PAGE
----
Skip the ambulance: Mount Royal program trains paramedics to help on site

Community paramedicine uses primary urgent care to avoid trips to the ER

We think of Paramedics as the ones in the ambulance, but a new program at Mount Royal University hopes to prevent ER visits. (TERRY ROSS/FLICKR)

These aren’t your typical Alberta paramedics.

These ones are preventing trips to the emergency room – and now they’ve got their own training program after a partnership was struck between Alberta Health Services and Calgary’s Mount Royal University for its Community Paramedicine Extension Certificate.

Community paramedics have been in Alberta since the first teams were launched in Calgary in 2013. The program expanded to Edmonton in 2014 and based on the unit’s success, the province announced further funding to expand into Peace River, Grande Prairie, Camrose, Red Deer, Lethbridge and Medicine Hat.

These medical personnel are dispatched to urgent care calls in homes or long-term care centres rather than to emergency situations and typically they prevent a trip to the emergency room.

“They use skills that are in the paramedic scope of practice that aren’t used very often,” said Ryan Kozicky, director of AHS EMS Mobile Integrated Healthcare.

“It’s a shift in (paramedics) scope of practice: Traditional training is for emergency life support. This training is for primary urgent care. It expands their perspective of what needs to be done in the community.”

This MRU program, which is the first of its kind in Alberta, consists of seven online courses and three practicum components.

Kozicky said the modules focus on social health, mental health and addictions, community pharmacology, geriatrics and provide care such as intravenous medication, sutures, electrocardiograms and other acute care tasks.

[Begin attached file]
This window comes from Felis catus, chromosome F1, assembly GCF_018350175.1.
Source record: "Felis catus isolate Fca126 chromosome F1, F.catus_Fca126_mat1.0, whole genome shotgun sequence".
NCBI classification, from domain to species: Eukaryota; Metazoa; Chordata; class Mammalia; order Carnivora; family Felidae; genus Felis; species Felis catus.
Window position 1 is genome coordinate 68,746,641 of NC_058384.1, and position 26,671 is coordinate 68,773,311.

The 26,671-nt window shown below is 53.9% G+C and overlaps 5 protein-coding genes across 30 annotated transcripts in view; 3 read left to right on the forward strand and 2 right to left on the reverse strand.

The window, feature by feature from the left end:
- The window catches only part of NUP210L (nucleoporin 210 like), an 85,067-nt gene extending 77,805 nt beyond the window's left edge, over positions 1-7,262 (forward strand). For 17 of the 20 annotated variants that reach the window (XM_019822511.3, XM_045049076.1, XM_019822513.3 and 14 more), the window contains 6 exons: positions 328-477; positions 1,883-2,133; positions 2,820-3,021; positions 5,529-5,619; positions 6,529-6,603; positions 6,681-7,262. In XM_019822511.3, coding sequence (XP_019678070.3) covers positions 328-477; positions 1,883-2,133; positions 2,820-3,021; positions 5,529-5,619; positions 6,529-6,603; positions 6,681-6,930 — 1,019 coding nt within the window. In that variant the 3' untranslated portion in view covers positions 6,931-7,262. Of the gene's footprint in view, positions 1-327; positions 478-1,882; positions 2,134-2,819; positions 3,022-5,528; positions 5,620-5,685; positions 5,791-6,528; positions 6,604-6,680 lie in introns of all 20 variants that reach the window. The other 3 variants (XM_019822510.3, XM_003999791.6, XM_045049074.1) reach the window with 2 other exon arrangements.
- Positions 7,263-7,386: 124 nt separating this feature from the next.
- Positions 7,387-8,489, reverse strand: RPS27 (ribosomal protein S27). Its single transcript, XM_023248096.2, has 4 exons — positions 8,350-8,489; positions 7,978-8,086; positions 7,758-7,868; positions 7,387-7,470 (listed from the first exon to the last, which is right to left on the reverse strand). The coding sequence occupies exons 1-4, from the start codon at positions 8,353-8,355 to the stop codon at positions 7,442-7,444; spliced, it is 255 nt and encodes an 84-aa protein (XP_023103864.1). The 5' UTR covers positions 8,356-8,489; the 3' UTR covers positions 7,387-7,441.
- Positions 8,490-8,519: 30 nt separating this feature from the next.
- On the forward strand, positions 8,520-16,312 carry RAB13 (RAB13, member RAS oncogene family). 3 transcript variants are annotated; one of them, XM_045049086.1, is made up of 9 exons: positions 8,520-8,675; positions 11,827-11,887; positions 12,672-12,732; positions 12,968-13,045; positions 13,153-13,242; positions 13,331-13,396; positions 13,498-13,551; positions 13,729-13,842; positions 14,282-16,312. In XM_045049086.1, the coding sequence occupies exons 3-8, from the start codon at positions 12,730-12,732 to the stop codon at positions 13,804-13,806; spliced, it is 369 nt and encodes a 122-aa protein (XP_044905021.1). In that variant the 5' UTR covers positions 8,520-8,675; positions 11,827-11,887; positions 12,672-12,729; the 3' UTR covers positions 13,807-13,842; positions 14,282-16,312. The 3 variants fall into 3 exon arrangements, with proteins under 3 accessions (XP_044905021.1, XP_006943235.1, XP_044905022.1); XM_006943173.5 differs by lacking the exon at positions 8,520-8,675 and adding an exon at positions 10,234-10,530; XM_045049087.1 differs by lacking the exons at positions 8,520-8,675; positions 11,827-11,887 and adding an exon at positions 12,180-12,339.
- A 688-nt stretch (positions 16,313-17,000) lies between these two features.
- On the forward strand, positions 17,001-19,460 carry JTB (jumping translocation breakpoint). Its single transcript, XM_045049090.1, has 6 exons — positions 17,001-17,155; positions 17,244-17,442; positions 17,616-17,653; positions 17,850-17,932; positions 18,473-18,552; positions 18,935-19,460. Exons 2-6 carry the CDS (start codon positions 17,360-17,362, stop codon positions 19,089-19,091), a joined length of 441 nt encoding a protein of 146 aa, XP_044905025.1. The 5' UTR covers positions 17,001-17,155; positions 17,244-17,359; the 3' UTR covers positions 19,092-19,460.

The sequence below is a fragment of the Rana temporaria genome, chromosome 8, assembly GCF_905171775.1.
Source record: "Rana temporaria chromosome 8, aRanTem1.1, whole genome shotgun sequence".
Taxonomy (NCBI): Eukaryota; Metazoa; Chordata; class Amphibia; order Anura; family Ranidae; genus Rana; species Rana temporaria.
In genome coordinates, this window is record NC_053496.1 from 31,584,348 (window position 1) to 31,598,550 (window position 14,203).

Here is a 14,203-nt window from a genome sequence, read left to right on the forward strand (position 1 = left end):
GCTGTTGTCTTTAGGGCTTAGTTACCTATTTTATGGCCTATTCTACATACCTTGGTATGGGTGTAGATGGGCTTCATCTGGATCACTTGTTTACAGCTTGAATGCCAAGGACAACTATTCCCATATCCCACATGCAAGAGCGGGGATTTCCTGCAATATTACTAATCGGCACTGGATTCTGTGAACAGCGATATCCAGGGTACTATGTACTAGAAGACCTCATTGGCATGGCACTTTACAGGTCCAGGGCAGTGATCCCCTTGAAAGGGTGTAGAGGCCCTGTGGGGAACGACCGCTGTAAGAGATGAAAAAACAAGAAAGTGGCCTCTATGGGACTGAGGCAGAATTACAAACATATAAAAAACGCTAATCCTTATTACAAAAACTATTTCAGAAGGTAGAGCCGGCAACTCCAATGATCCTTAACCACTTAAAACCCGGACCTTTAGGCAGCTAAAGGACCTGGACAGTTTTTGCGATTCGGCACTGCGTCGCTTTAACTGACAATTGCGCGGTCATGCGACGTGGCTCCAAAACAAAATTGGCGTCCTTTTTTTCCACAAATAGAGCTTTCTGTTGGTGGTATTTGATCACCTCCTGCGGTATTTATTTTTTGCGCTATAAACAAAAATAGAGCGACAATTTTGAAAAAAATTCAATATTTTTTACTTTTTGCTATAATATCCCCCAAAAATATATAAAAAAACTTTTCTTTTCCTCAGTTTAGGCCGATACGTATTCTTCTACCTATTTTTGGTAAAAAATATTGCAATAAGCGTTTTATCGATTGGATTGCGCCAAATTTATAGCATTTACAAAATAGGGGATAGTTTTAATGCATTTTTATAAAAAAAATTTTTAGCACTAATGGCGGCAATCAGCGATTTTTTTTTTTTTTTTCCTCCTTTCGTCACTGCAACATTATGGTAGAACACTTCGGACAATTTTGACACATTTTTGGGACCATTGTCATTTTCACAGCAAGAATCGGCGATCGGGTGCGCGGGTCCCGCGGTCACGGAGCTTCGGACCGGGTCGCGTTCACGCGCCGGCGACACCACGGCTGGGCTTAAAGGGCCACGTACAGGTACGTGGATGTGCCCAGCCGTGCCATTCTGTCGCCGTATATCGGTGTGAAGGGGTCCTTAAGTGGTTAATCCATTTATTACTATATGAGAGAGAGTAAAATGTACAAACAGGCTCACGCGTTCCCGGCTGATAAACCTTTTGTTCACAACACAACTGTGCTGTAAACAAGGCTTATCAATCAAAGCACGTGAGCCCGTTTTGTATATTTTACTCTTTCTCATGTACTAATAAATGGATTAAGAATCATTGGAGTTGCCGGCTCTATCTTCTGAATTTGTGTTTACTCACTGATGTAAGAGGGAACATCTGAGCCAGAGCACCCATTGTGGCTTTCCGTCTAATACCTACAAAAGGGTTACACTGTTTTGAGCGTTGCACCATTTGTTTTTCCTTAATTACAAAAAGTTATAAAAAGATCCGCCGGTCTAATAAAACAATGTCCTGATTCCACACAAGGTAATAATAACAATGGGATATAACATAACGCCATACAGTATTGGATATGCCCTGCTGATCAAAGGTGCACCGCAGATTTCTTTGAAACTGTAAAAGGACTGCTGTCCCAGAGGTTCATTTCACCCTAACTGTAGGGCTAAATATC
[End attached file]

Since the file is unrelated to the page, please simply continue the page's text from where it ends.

Typically, this kind of training has been done on the job when a new recruit is hired, Kozicky said, and it’s done quite quickly while the rest is left for on-the-job training. This new course provides much better training and transition into the new role.

“Mount Royal is thrilled to be able to provide this training for paramedics – one that in consultation with physicians and families reinforces the continuum of care,” said Brad Mahon, PhD and Interim Dean, Faculty of Continuing Education and Extension at MRU.

“Vulnerable populations, such as the chronically ill or those recently released from hospital will be able to have care come to them.”

The goal of the community paramedic program is to provide the urgent care to places like long term care centres so emergency room beds are freed up in Alberta hospital. Kozicky said it’s making a difference.

“It definitely does. It’s bridging medical treatment into the community including long term care for things that people traditionally could have gone to the emergency department for,” he said.

“But now we’re able to safely do that in the long term care setting based on the new Community paramedic role and scope of practice.”

Gotcha! You must have enjoyed this article if you reached the end. Join our local news movement for as little as $2 per month!
About Darren Krause 100 Articles
Journalist, husband, father, golfer, writer, painter, video gamer, gardener, amateur botanist, dreamer, realist... never in that order.

Be the first to comment

Leave a Reply

This site uses Akismet to reduce spam. Learn how your comment data is processed.